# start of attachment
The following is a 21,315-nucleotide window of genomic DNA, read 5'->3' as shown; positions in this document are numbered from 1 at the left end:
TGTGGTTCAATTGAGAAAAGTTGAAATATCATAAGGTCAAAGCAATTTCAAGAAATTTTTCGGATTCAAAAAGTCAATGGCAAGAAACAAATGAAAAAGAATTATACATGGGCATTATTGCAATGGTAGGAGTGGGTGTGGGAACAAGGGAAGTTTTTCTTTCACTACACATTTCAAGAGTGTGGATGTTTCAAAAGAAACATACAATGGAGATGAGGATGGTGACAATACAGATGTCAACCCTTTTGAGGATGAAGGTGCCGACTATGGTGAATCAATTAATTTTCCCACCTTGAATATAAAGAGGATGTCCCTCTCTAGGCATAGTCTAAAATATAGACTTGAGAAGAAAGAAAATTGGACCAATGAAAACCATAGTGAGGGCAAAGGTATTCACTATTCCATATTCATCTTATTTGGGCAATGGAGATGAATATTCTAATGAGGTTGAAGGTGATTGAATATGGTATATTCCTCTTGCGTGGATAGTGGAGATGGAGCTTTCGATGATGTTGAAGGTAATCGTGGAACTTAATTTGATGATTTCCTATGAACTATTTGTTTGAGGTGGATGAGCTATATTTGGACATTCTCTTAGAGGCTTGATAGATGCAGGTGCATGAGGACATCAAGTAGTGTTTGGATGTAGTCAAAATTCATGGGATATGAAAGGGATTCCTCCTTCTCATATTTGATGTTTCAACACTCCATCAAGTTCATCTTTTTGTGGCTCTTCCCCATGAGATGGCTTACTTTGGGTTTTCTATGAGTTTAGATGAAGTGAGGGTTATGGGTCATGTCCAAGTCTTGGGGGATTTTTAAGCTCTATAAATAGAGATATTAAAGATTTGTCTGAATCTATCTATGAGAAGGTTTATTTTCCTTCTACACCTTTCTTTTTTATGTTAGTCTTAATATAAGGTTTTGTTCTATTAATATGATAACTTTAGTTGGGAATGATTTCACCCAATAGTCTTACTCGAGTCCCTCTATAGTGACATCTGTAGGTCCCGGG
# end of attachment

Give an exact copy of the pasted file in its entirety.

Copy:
The following is a 21,315-nucleotide window of genomic DNA, read 5'->3' as shown; positions in this document are numbered from 1 at the left end:
TGTGGTTCAATTGAGAAAAGTTGAAATATCATAAGGTCAAAGCAATTTCAAGAAATTTTTCGGATTCAAAAAGTCAATGGCAAGAAACAAATGAAAAAGAATTATACATGGGCATTATTGCAATGGTAGGAGTGGGTGTGGGAACAAGGGAAGTTTTTCTTTCACTACACATTTCAAGAGTGTGGATGTTTCAAAAGAAACATACAATGGAGATGAGGATGGTGACAATACAGATGTCAACCCTTTTGAGGATGAAGGTGCCGACTATGGTGAATCAATTAATTTTCCCACCTTGAATATAAAGAGGATGTCCCTCTCTAGGCATAGTCTAAAATATAGACTTGAGAAGAAAGAAAATTGGACCAATGAAAACCATAGTGAGGGCAAAGGTATTCACTATTCCATATTCATCTTATTTGGGCAATGGAGATGAATATTCTAATGAGGTTGAAGGTGATTGAATATGGTATATTCCTCTTGCGTGGATAGTGGAGATGGAGCTTTCGATGATGTTGAAGGTAATCGTGGAACTTAATTTGATGATTTCCTATGAACTATTTGTTTGAGGTGGATGAGCTATATTTGGACATTCTCTTAGAGGCTTGATAGATGCAGGTGCATGAGGACATCAAGTAGTGTTTGGATGTAGTCAAAATTCATGGGATATGAAAGGGATTCCTCCTTCTCATATTTGATGTTTCAACACTCCATCAAGTTCATCTTTTTGTGGCTCTTCCCCATGAGATGGCTTACTTTGGGTTTTCTATGAGTTTAGATGAAGTGAGGGTTATGGGTCATGTCCAAGTCTTGGGGGATTTTTAAGCTCTATAAATAGAGATATTAAAGATTTGTCTGAATCTATCTATGAGAAGGTTTATTTTCCTTCTACACCTTTCTTTTTTATGTTAGTCTTAATATAAGGTTTTGTTCTATTAATATGATAACTTTAGTTGGGAATGATTTCACCCAATAGTCTTACTCGAGTCCCTCTATAGTGACATCTGTAGGTCCCGGG